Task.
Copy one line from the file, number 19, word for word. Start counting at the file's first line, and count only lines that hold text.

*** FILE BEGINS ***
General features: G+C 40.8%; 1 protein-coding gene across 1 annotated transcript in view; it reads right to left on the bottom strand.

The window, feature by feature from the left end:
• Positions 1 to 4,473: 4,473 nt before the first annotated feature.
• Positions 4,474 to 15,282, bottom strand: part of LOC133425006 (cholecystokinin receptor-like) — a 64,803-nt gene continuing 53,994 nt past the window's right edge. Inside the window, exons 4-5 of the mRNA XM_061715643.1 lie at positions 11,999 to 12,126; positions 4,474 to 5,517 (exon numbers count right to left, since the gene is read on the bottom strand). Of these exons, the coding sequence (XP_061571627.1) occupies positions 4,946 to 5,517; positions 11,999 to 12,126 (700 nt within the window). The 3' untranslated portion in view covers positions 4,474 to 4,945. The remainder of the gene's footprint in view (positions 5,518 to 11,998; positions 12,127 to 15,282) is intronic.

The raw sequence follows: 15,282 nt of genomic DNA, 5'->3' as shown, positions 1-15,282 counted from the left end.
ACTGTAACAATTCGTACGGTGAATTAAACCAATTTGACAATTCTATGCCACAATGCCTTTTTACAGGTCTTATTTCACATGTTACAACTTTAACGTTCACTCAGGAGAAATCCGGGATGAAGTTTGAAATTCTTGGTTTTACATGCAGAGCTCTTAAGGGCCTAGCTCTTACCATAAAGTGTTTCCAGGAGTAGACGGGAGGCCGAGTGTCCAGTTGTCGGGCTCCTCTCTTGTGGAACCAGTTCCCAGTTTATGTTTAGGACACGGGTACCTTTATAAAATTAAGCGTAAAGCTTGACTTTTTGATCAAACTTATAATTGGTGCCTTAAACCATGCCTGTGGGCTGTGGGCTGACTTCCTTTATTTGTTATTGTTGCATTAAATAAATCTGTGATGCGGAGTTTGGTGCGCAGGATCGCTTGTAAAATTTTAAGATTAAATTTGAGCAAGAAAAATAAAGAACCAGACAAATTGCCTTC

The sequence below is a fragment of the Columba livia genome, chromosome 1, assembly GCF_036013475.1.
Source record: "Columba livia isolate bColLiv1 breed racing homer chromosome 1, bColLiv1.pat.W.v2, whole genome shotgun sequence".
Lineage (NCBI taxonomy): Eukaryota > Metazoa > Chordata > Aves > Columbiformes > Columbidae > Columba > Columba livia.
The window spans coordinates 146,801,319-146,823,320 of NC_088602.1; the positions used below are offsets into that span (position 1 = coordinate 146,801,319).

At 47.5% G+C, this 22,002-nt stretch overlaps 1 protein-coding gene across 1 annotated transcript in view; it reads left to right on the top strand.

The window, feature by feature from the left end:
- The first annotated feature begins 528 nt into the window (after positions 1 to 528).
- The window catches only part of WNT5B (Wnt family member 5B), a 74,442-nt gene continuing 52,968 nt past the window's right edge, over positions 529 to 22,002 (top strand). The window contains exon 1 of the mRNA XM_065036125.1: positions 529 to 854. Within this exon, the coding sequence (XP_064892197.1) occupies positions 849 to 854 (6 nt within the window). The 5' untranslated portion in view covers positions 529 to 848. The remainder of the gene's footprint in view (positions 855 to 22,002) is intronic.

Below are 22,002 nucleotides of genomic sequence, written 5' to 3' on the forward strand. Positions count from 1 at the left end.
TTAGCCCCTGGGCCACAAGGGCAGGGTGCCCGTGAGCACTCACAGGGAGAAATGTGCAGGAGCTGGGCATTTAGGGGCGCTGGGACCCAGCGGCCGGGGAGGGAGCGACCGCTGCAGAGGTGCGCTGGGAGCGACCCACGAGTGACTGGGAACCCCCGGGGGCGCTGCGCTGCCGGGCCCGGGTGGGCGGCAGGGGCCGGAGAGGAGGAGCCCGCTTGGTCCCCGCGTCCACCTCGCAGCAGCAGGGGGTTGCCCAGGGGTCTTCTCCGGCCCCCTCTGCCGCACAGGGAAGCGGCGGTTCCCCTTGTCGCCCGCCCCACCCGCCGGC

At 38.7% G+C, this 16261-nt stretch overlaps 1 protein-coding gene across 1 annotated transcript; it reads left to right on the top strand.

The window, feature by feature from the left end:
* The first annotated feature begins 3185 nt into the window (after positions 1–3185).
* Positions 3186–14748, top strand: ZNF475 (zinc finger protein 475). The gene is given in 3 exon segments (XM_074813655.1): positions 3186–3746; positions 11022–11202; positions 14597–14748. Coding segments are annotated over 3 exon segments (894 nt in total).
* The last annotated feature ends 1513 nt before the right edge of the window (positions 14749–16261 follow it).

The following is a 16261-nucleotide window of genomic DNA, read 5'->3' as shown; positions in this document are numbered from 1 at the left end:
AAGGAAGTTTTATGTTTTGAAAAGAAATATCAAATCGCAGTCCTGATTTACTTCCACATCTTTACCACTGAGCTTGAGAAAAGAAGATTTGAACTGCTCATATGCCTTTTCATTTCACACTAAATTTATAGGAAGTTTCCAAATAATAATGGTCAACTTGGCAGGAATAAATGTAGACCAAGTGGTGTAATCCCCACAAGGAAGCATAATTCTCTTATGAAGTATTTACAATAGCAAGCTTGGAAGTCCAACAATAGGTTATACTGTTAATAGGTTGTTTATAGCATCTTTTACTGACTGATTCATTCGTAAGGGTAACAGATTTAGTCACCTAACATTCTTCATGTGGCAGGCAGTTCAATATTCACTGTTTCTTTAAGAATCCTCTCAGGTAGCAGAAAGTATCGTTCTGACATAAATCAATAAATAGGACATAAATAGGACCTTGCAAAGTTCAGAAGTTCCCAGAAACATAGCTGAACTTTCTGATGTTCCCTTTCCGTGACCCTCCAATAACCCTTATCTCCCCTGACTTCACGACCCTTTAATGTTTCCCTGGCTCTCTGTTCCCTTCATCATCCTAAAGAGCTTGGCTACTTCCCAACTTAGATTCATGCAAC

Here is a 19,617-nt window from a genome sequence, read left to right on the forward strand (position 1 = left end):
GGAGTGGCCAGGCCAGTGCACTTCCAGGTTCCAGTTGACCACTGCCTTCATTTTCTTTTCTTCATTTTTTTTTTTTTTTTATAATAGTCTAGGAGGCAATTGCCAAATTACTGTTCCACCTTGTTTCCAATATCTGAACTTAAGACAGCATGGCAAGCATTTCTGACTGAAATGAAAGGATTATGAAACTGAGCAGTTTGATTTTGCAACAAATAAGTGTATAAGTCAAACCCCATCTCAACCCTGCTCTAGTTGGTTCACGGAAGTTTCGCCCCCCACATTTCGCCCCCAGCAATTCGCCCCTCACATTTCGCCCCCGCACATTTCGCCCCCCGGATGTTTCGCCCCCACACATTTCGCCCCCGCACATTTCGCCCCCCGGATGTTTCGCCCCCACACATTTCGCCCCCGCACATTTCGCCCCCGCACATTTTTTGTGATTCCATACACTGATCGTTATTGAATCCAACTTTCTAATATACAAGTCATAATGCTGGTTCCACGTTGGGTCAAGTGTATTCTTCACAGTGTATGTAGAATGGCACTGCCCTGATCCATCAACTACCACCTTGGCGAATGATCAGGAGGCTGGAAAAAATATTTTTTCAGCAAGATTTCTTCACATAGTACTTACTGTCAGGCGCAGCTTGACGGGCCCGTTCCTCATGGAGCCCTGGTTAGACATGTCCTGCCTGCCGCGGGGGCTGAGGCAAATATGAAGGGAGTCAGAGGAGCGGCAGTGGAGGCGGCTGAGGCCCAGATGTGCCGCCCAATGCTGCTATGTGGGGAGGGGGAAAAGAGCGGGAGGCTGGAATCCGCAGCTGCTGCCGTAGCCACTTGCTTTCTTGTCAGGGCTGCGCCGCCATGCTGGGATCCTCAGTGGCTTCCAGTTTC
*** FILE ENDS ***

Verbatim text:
* The first annotated feature begins 3185 nt into the window (after positions 1–3185).